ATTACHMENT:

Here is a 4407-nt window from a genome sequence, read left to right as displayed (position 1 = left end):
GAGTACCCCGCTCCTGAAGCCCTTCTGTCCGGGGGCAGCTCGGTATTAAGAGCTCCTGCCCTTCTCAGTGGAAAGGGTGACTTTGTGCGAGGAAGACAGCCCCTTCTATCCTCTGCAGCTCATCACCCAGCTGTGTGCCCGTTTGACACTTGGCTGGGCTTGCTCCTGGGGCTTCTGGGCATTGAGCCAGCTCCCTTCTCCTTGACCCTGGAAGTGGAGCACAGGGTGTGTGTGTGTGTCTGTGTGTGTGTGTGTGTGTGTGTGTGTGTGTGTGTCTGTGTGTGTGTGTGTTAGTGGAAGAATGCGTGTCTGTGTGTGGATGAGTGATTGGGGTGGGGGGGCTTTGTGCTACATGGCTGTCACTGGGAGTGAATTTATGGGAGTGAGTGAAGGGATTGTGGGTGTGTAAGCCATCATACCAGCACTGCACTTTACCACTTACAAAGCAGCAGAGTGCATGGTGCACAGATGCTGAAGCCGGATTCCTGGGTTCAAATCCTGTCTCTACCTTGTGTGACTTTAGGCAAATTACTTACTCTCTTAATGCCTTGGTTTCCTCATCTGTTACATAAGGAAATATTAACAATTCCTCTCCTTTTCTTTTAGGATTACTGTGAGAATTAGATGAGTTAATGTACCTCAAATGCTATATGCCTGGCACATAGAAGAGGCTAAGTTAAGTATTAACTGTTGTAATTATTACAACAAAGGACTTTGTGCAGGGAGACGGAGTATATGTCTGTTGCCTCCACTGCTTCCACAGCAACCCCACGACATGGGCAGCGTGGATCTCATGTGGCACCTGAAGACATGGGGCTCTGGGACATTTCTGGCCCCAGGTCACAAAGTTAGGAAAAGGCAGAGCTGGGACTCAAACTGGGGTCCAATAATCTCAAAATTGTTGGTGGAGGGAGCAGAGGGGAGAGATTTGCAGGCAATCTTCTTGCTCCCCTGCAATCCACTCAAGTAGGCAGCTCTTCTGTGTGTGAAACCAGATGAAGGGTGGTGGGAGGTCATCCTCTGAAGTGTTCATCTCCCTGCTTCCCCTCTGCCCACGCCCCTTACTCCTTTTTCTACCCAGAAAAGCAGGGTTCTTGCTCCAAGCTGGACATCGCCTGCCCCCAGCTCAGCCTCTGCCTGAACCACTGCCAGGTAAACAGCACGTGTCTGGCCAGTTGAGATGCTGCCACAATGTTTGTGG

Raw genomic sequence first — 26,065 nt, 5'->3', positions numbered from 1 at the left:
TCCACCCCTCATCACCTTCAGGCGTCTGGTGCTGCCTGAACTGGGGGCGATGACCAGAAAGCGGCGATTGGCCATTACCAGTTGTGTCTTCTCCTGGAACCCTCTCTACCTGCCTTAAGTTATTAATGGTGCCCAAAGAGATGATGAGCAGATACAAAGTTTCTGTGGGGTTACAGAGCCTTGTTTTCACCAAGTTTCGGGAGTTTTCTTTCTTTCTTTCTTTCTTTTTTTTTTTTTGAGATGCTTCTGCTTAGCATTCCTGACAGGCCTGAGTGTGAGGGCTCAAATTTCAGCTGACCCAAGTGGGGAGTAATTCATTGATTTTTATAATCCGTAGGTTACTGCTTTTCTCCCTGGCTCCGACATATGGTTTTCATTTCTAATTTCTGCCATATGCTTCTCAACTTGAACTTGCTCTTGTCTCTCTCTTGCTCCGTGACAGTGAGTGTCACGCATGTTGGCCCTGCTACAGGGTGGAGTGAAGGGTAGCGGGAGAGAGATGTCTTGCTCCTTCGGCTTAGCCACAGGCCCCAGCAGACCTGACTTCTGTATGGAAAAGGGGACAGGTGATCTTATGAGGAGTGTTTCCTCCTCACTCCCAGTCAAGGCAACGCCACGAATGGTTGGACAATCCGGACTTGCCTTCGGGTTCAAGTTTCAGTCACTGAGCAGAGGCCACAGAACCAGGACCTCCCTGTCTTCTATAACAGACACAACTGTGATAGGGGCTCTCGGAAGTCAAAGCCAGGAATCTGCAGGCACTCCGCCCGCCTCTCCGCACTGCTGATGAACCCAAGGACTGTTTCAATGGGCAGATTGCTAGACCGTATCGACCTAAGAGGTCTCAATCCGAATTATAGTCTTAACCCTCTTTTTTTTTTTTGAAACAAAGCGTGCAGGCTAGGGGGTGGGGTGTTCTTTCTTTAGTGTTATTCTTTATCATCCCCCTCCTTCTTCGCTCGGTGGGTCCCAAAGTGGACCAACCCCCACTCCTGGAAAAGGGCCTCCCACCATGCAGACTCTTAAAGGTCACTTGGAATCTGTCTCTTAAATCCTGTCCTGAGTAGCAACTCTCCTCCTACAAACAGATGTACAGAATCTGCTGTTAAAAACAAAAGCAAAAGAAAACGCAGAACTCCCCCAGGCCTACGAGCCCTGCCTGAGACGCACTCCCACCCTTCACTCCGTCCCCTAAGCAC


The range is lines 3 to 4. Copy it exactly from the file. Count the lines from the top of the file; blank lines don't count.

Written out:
Raw genomic sequence first — 26,065 nt, 5'->3', positions numbered from 1 at the left:
TCCACCCCTCATCACCTTCAGGCGTCTGGTGCTGCCTGAACTGGGGGCGATGACCAGAAAGCGGCGATTGGCCATTACCAGTTGTGTCTTCTCCTGGAACCCTCTCTACCTGCCTTAAGTTATTAATGGTGCCCAAAGAGATGATGAGCAGATACAAAGTTTCTGTGGGGTTACAGAGCCTTGTTTTCACCAAGTTTCGGGAGTTTTCTTTCTTTCTTTCTTTCTTTTTTTTTTTTTGAGATGCTTCTGCTTAGCATTCCTGACAGGCCTGAGTGTGAGGGCTCAAATTTCAGCTGACCCAAGTGGGGAGTAATTCATTGATTTTTATAATCCGTAGGTTACTGCTTTTCTCCCTGGCTCCGACATATGGTTTTCATTTCTAATTTCTGCCATATGCTTCTCAACTTGAACTTGCTCTTGTCTCTCTCTTGCTCCGTGACAGTGAGTGTCACGCATGTTGGCCCTGCTACAGGGTGGAGTGAAGGGTAGCGGGAGAGAGATGTCTTGCTCCTTCGGCTTAGCCACAGGCCCCAGCAGACCTGACTTCTGTATGGAAAAGGGGACAGGTGATCTTATGAGGAGTGTTTCCTCCTCACTCCCAGTCAAGGCAACGCCACGAATGGTTGGACAATCCGGACTTGCCTTCGGGTTCAAGTTTCAGTCACTGAGCAGAGGCCACAGAACCAGGACCTCCCTGTCTTCTATAACAGACACAACTGTGATAGGGGCTCTCGGAAGTCAAAGCCAGGAATCTGCAGGCACTCCGCCCGCCTCTCCGCACTGCTGATGAACCCAAGGACTGTTTCAATGGGCAGATTGCTAGACCGTATCGACCTAAGAGGTCTCAATCCGAATTATAGTCTTAACCCTCTTTTTTTTTTTTGAAACAAAGCGTGCAGGCTAGGGGGTGGGGTGTTCTTTCTTTAGTGTTATTCTTTATCATCCCCCTCCTTCTTCGCTCGGTGGGTCCCAAAGTGGACCAACCCCCACTCCTGGAAAAGGGCCTCCCACCATGCAGACTCTTAAAGGTCACTTGGAATCTGTCTCTTAAATCCTGTCCTGAGTAGCAACTCTCCTCCTACAAACAGATGTACAGAATCTGCTGTTAAAAACAAAAGCAAAAGAAAACGCAGAACTCCCCCAGGCCTACGAGCCCTGCCTGAGACGCACTCCCACCCTTCACTCCGTCCCCTAAGCAC